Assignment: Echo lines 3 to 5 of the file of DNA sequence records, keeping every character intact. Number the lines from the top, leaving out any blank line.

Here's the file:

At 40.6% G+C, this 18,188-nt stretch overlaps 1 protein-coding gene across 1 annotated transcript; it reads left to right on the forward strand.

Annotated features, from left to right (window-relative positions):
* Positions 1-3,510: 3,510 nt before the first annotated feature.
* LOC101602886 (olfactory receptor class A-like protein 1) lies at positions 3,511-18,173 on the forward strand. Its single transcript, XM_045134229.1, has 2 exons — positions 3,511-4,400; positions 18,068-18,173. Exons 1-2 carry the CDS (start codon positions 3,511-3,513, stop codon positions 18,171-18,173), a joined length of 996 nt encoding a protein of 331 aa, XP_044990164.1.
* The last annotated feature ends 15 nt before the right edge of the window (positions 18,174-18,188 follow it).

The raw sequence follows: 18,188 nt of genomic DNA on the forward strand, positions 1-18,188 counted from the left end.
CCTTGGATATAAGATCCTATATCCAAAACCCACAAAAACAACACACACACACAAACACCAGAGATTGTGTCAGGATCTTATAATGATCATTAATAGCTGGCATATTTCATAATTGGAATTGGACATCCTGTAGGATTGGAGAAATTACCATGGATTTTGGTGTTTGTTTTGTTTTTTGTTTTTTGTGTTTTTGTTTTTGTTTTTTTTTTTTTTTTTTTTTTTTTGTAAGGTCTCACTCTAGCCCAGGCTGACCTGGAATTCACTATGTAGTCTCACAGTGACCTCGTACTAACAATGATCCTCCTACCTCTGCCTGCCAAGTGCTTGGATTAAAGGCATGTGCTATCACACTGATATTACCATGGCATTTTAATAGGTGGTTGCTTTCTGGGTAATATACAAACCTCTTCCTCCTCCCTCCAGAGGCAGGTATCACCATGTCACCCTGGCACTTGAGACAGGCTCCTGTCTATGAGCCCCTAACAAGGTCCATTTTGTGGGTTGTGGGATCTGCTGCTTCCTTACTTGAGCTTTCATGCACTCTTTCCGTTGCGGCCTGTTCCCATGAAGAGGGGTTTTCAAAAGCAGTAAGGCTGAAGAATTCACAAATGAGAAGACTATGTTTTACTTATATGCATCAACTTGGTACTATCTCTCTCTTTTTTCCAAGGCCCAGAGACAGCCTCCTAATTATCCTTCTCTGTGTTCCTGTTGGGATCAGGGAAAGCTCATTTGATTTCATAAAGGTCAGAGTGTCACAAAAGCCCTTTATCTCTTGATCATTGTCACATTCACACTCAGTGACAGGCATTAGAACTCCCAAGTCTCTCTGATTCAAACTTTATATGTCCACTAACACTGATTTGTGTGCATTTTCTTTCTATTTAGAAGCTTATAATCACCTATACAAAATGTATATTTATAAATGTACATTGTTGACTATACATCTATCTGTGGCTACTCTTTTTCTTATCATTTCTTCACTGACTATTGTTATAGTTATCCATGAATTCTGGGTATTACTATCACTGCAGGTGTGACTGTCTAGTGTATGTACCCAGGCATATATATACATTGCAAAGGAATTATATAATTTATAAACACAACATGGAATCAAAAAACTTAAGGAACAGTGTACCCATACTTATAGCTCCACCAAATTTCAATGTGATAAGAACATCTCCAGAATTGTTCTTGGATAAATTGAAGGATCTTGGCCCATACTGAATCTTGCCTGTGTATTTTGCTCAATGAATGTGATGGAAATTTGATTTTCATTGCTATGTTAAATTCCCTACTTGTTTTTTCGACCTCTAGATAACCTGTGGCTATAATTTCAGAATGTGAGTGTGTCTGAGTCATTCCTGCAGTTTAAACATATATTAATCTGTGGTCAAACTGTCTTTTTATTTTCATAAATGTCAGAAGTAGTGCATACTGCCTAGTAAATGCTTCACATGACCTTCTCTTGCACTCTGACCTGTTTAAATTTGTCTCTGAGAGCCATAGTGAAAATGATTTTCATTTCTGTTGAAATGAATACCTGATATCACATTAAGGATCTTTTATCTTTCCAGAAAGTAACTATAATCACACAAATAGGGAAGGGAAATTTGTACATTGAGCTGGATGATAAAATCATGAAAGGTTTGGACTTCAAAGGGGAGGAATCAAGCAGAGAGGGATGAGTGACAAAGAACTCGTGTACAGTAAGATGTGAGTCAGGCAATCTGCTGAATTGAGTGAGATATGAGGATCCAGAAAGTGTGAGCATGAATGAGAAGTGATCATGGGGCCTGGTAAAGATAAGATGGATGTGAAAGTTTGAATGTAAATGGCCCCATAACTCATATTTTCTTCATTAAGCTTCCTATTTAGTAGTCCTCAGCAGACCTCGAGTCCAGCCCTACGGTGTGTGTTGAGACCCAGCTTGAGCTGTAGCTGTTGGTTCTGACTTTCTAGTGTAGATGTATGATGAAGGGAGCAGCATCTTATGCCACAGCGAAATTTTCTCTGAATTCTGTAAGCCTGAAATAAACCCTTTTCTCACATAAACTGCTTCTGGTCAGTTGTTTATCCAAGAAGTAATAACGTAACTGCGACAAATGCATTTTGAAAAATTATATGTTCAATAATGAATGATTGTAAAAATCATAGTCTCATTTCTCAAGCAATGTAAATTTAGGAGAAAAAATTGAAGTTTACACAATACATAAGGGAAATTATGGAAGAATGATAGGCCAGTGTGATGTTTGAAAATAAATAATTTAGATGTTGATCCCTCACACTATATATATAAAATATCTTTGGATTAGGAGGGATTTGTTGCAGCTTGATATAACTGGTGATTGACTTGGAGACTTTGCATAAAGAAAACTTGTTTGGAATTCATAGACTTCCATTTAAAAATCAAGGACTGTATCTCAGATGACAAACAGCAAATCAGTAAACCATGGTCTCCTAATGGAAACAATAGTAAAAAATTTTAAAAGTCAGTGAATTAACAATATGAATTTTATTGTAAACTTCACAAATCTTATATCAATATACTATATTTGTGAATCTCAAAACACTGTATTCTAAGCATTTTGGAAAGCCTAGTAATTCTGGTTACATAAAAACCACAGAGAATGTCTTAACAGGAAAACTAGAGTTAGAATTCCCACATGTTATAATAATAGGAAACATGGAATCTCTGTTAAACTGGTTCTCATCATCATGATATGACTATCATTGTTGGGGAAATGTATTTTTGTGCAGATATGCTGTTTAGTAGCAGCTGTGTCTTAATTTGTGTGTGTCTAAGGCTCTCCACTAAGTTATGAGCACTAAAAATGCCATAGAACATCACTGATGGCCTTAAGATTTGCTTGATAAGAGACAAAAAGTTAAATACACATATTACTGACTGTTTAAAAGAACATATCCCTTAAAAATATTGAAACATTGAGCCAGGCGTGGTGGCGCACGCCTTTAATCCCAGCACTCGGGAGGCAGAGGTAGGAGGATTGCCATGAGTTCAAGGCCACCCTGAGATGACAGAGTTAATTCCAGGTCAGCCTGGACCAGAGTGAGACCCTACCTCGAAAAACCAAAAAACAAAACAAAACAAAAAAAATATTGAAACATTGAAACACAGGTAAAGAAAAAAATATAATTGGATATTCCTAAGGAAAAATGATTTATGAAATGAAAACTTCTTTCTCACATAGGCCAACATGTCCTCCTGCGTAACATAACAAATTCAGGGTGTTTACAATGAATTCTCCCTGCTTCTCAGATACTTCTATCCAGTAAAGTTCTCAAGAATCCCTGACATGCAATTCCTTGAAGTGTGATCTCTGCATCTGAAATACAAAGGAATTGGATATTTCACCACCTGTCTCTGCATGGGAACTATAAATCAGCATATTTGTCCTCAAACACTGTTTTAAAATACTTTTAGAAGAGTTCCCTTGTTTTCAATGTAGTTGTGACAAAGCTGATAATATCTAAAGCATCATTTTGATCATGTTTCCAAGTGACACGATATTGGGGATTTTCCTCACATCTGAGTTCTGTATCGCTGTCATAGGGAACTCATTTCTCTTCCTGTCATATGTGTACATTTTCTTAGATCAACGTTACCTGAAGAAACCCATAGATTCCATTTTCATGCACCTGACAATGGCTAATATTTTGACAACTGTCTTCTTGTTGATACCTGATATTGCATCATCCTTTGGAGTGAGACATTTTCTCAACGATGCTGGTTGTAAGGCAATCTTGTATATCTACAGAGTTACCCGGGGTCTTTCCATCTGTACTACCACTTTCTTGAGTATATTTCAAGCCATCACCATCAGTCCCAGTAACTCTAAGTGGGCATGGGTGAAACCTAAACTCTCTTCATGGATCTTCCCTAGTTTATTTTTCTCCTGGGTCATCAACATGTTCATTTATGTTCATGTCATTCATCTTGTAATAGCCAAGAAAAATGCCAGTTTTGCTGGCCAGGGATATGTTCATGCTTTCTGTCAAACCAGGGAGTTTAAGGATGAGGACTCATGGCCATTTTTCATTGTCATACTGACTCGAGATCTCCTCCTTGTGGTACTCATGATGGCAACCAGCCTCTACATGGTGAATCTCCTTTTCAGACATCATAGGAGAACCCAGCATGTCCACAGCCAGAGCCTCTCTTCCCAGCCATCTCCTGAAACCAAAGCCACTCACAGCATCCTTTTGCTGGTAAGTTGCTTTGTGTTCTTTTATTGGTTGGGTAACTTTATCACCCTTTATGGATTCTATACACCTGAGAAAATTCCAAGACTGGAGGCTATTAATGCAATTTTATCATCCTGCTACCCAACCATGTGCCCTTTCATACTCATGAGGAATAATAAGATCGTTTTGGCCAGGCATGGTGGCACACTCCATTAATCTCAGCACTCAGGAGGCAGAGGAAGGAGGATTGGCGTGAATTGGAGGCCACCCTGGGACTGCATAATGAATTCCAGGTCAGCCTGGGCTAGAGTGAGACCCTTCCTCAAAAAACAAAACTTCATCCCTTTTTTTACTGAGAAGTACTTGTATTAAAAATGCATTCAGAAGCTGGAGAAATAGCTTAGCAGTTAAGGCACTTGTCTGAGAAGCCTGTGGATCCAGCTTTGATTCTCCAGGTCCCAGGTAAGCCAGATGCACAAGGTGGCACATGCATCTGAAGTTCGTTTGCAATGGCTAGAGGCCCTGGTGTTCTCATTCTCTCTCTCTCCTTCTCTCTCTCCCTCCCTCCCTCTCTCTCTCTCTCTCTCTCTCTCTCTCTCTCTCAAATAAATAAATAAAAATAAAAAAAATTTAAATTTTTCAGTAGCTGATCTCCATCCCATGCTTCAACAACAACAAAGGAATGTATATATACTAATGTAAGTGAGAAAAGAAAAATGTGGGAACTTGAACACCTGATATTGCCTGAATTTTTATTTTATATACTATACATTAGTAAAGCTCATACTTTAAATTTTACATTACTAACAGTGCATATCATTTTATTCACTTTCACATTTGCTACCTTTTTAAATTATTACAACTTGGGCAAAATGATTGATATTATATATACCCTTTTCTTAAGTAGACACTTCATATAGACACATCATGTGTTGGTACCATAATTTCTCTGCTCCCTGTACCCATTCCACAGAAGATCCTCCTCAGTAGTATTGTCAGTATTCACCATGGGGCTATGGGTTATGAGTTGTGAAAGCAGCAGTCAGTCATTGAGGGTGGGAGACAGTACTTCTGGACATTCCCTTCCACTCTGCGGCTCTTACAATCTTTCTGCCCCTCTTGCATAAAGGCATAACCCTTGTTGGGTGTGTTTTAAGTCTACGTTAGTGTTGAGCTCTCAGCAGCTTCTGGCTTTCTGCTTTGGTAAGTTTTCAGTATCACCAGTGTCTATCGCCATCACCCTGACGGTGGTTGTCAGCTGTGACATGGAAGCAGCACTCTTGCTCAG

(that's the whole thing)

* Positions 1-3,510: 3,510 nt before the first annotated feature.
* LOC101602886 (olfactory receptor class A-like protein 1) lies at positions 3,511-18,173 on the forward strand. Its single transcript, XM_045134229.1, has 2 exons — positions 3,511-4,400; positions 18,068-18,173. Exons 1-2 carry the CDS (start codon positions 3,511-3,513, stop codon positions 18,171-18,173), a joined length of 996 nt encoding a protein of 331 aa, XP_044990164.1.
* The last annotated feature ends 15 nt before the right edge of the window (positions 18,174-18,188 follow it).